Behind Mack’s Hubris

Jun 21, 2012 by

The last poll I saw showed 37 percent of Florida Republican voters undecided in the U.S. Senate primary. The top vote-getter, with 34 percent of the vote, was Connie Mack IV. Mack subsequently announced the race was over and that he would be the nominee against Democratic incumbent Bill Nelson.

The arrogance of Mack’s proclamation and his refusal to debate other Republican candidates was surprising considering the gravitas of his opponents. 1. George LeMieux, who filled the seat of U.S. Sen. Mel Martinez and earned accolades for effectiveness from senior colleagues. 2. Former Rep. Dave Weldon, who served in the U.S. House for several terms and is a practicing physician. 3. Mike McCalister, a military veteran who ran ran for governor in 2010 and reached double digits despite his lack of funding and name recognition.

So what led to Mack’s hubris? Could it be the high-profile endorsements from Jeb Bush, Mitt Romney and most of Florida’s Republican Cabinet members? Could it be the name recognition he enjoys from sharing a name with his father, a two-term U.S. senator?

Mack’s refusal to debate should have elicited disapproval from Florida’s Republican voters and political elite. Instead, he was rewarded for avoiding a public vetting.

This week Mack sought and received the endorsement of financially powerful Freedom Works, a signal that the establishment had settled on a candidate. And casino boss Sheldon Adelson, the major benefactor of Newt Gingrich’s presidential campaign, committed $1 million to a pro-Mack super PAC.

These events from influential political operatives outside Florida had a tremendous impact on the choice we now face in the U.S. Senate race. For on Wednesday, LeMieux ended his bid, saying, “The establishment has thrown their support behind my competitor, Connie Mack. Ahead of us in the polls, the Mack name enjoys widespread recognition that can only be matched with substantial advertising or the opportunity to debate on statewide television. Advertising, which our finances cannot support, and debates, which my competitor won’t agree to.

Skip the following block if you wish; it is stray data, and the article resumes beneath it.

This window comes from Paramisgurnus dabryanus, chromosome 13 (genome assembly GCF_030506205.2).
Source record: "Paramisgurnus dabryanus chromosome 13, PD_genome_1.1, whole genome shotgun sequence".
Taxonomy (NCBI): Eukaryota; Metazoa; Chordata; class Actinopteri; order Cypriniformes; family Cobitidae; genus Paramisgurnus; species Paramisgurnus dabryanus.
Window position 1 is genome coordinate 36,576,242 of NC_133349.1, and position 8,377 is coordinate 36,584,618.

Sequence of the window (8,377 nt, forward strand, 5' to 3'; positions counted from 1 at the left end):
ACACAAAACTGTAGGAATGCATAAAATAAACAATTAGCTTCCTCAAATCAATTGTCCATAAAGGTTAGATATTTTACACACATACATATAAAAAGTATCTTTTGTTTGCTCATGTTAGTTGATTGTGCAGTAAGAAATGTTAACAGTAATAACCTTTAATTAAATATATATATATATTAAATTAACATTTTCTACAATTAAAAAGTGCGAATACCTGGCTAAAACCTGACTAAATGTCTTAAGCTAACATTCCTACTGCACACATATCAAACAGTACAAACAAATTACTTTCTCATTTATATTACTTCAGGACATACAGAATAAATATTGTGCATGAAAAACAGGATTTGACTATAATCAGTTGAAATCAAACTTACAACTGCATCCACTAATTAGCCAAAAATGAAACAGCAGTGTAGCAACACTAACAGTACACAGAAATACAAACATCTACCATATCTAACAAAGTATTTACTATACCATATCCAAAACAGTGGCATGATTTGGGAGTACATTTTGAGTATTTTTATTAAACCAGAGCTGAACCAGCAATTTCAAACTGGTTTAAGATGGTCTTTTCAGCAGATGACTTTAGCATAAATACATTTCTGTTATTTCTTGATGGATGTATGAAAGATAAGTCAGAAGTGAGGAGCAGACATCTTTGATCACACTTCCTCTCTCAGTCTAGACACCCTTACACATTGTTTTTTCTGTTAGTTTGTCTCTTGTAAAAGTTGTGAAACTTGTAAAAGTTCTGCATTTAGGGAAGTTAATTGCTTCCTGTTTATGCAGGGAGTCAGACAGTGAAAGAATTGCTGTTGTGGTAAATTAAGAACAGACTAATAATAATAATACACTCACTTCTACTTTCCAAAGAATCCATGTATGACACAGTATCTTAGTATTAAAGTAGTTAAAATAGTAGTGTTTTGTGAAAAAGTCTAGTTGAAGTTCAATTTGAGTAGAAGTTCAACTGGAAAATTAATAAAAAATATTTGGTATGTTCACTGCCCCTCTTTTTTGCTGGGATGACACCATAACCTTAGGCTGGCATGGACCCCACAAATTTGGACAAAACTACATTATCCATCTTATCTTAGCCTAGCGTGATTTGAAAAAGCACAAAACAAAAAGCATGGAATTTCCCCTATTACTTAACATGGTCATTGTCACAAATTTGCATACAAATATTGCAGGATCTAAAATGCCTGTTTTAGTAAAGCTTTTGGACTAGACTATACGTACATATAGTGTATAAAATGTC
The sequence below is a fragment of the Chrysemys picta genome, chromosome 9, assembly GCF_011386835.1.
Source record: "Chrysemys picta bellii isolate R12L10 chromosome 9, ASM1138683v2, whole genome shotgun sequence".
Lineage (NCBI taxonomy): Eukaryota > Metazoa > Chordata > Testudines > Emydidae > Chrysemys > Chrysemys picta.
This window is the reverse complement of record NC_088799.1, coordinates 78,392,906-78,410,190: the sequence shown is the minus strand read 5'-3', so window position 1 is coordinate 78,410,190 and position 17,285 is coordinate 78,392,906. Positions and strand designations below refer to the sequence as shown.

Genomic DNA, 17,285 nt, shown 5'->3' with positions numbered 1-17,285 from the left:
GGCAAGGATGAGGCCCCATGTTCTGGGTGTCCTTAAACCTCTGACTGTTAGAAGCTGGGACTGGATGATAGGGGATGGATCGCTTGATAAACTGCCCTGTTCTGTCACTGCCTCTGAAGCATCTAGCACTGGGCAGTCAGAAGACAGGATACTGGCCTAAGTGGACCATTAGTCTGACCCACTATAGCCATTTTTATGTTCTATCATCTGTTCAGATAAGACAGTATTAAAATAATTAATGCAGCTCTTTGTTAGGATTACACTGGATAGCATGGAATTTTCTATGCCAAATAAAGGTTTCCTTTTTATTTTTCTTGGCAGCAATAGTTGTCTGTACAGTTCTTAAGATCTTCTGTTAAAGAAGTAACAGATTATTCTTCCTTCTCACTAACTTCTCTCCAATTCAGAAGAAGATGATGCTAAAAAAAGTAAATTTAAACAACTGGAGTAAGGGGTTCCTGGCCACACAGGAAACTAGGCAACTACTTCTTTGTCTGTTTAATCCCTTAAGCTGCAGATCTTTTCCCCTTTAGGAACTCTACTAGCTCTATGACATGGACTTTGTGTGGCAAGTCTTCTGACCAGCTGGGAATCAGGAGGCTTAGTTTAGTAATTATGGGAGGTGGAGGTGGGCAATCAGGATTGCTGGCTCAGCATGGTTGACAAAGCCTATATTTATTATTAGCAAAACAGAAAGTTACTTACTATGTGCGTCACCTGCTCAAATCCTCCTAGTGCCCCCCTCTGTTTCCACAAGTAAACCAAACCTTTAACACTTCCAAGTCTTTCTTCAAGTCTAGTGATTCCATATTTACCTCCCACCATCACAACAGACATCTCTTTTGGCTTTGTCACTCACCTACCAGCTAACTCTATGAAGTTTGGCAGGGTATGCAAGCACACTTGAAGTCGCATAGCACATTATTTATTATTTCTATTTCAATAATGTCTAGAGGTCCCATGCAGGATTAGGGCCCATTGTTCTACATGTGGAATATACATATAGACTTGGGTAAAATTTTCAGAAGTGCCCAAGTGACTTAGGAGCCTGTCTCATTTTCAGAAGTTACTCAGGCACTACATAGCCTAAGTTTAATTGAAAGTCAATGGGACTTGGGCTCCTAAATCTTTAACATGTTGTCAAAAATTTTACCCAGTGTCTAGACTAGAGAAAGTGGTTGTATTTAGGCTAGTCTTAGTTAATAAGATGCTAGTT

“It is not my nature to step aside, but there is a reality to running a statewide race in Florida. Without the resources or the opportunity to debate, our message simply cannot be heard.”

In full disclosure, I am an early supporter of George. And I agree that when the Republican establishment solidifies behind a primary candidate, the electorate is robbed of the opportunity to vet and select the best candidates based on issues, work ethic, personality, and other factors voters find personally significant.

While I understand the need to assess and continually reassess a campaign’s chance of success and ability to compete, the influence of money and big-name support carries much more weight than hard work, competence and knowledge of the issues.

As a candidate in a similar position in the 2010 gubernatorial primary, I understand the decision to leave the race when your campaign can’t effectively compete financially. It seems at the time to be a good decision, and maybe the only sensible one.

In an effort to be a good team player, George went on to say, “I know that sometimes for the good of the party, and the good of the nation, a candidate has to bow out gracefully. In order to have the best chance to defeat Bill Nelson and put the Senate in Republican hands, today we will end our campaign. To continue would only hurt our chances in the fall, and that is not something that I will risk. Connie Mack will be our nominee. He has my support. ”

On this statement I cannot agree. This is what is wrong with our political system. The political elite, the very wealthy from outside our state, and the establishment, should not determine who our party nominee is. And those who try should not be rewarded.

Individuals should decide if they want to run, they should qualify to run and then voters should decide based on the attributes and performance of those candidates. Elections should not be purchased and candidates should not be pushed aside to clear the field for the general election.

If Republican voters allow their choices to be taken from them, their power to express their voice, their opinions, their beliefs, is greatly diminished. This erosion of participation from voters is dangerous to our representative democracy.

I’m not willing to cede my choice of representation to a Las Vegas casino boss or an organization with unlimited and undisclosed money from who-knows-what special interest.

Despite the formidable challenge of establishment support, super PAC funding and outside influences, Weldon indicated he will remain in the race and believes his campaign will benefit from LeMieux’s exit.

It is my hope the other candidates will remain in the race, too, giving Florida Republicans the opportunity to cast a ballot in the U.S. Senate primary. And shame on any candidate who won’t come forward and participate in a meaningful debate so that voters can see who they are and what they stand for.

And voters have the responsibility to think for themselves or they will get what they deserve.

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